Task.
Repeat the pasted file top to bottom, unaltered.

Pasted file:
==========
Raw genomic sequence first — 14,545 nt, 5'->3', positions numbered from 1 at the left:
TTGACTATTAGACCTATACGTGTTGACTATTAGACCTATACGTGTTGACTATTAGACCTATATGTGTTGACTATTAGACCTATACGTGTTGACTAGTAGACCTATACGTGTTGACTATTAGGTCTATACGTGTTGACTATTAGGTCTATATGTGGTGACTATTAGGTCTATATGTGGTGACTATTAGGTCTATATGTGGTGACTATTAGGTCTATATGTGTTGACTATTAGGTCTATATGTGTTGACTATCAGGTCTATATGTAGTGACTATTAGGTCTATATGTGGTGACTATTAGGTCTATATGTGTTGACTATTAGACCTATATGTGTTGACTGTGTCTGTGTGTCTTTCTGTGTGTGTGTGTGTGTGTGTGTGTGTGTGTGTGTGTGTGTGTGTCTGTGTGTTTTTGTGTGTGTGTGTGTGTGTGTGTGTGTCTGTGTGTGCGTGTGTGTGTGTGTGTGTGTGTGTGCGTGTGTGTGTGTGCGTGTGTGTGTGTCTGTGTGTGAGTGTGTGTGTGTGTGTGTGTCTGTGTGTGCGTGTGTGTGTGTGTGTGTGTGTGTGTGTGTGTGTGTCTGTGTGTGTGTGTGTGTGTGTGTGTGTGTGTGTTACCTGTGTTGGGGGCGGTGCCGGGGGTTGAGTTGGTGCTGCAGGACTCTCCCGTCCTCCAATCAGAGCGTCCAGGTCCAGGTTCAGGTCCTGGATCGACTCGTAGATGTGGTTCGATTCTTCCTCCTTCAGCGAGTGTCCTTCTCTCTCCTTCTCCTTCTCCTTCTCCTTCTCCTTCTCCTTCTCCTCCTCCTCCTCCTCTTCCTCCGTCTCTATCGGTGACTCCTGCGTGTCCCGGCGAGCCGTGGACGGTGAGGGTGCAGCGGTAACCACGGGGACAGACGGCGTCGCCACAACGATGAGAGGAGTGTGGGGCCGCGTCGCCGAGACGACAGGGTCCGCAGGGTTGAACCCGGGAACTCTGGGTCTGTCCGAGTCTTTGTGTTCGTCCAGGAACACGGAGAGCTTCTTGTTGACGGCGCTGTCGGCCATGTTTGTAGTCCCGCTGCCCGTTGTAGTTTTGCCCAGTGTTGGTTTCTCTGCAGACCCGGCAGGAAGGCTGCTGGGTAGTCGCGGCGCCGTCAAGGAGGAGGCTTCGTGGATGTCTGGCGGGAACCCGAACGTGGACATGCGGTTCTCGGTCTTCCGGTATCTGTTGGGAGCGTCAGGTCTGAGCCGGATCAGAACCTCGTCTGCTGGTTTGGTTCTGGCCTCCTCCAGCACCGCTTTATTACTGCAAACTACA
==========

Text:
Raw genomic sequence first — 14,545 nt, 5'->3', positions numbered from 1 at the left:
TTGACTATTAGACCTATACGTGTTGACTATTAGACCTATACGTGTTGACTATTAGACCTATATGTGTTGACTATTAGACCTATACGTGTTGACTAGTAGACCTATACGTGTTGACTATTAGGTCTATACGTGTTGACTATTAGGTCTATATGTGGTGACTATTAGGTCTATATGTGGTGACTATTAGGTCTATATGTGGTGACTATTAGGTCTATATGTGTTGACTATTAGGTCTATATGTGTTGACTATCAGGTCTATATGTAGTGACTATTAGGTCTATATGTGGTGACTATTAGGTCTATATGTGTTGACTATTAGACCTATATGTGTTGACTGTGTCTGTGTGTCTTTCTGTGTGTGTGTGTGTGTGTGTGTGTGTGTGTGTGTGTGTGTGTGTCTGTGTGTTTTTGTGTGTGTGTGTGTGTGTGTGTGTGTCTGTGTGTGCGTGTGTGTGTGTGTGTGTGTGTGTGCGTGTGTGTGTGTGCGTGTGTGTGTGTCTGTGTGTGAGTGTGTGTGTGTGTGTGTGTCTGTGTGTGCGTGTGTGTGTGTGTGTGTGTGTGTGTGTGTGTGTGTCTGTGTGTGTGTGTGTGTGTGTGTGTGTGTGTGTTACCTGTGTTGGGGGCGGTGCCGGGGGTTGAGTTGGTGCTGCAGGACTCTCCCGTCCTCCAATCAGAGCGTCCAGGTCCAGGTTCAGGTCCTGGATCGACTCGTAGATGTGGTTCGATTCTTCCTCCTTCAGCGAGTGTCCTTCTCTCTCCTTCTCCTTCTCCTTCTCCTTCTCCTTCTCCTTCTCCTCCTCCTCCTCCTCTTCCTCCGTCTCTATCGGTGACTCCTGCGTGTCCCGGCGAGCCGTGGACGGTGAGGGTGCAGCGGTAACCACGGGGACAGACGGCGTCGCCACAACGATGAGAGGAGTGTGGGGCCGCGTCGCCGAGACGACAGGGTCCGCAGGGTTGAACCCGGGAACTCTGGGTCTGTCCGAGTCTTTGTGTTCGTCCAGGAACACGGAGAGCTTCTTGTTGACGGCGCTGTCGGCCATGTTTGTAGTCCCGCTGCCCGTTGTAGTTTTGCCCAGTGTTGGTTTCTCTGCAGACCCGGCAGGAAGGCTGCTGGGTAGTCGCGGCGCCGTCAAGGAGGAGGCTTCGTGGATGTCTGGCGGGAACCCGAACGTGGACATGCGGTTCTCGGTCTTCCGGTATCTGTTGGGAGCGTCAGGTCTGAGCCGGATCAGAACCTCGTCTGCTGGTTTGGTTCTGGCCTCCTCCAGCACCGCTTTATTACTGCAAACTACA